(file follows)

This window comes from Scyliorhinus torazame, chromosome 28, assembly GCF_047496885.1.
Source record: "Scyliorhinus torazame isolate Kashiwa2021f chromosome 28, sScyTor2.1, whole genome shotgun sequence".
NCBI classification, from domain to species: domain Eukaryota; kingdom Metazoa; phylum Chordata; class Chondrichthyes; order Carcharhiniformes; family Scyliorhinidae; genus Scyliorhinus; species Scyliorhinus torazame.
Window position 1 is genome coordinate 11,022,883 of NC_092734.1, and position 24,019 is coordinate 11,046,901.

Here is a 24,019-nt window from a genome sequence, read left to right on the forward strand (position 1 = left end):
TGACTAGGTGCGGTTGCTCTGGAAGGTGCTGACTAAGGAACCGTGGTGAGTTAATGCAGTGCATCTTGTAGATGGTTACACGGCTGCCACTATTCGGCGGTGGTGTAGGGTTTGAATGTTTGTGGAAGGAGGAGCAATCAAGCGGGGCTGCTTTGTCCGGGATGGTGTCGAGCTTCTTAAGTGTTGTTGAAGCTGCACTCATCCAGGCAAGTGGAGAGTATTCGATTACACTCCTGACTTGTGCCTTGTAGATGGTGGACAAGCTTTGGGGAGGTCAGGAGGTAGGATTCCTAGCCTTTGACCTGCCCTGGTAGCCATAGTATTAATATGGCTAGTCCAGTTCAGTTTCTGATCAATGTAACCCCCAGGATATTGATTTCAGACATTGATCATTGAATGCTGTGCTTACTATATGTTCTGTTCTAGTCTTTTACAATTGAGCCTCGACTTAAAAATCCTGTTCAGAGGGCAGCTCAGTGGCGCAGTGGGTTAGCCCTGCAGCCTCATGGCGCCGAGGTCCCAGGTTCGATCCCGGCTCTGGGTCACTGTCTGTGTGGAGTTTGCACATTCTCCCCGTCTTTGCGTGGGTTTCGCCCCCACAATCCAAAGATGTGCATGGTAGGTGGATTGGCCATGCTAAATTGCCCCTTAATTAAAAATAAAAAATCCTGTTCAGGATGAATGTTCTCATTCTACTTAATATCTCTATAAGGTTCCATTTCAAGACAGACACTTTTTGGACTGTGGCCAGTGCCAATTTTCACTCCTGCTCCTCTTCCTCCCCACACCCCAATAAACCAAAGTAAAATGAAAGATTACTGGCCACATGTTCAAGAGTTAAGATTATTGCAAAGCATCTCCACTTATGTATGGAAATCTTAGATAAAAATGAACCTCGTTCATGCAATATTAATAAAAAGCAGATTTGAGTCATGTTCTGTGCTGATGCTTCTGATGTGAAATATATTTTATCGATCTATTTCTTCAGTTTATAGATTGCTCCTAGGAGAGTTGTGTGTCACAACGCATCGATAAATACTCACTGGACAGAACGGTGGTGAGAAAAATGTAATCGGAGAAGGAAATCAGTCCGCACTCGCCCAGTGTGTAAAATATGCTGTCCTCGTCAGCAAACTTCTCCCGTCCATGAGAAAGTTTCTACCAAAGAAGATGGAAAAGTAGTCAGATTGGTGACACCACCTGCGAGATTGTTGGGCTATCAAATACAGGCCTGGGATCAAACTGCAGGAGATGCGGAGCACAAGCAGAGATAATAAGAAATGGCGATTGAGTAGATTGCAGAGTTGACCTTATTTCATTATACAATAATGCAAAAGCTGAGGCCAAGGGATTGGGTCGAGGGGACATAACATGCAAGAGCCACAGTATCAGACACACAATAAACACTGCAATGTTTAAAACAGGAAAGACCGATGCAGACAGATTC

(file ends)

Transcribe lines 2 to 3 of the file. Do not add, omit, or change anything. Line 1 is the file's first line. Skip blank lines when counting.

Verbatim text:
Source record: "Scyliorhinus torazame isolate Kashiwa2021f chromosome 28, sScyTor2.1, whole genome shotgun sequence".
NCBI classification, from domain to species: domain Eukaryota; kingdom Metazoa; phylum Chordata; class Chondrichthyes; order Carcharhiniformes; family Scyliorhinidae; genus Scyliorhinus; species Scyliorhinus torazame.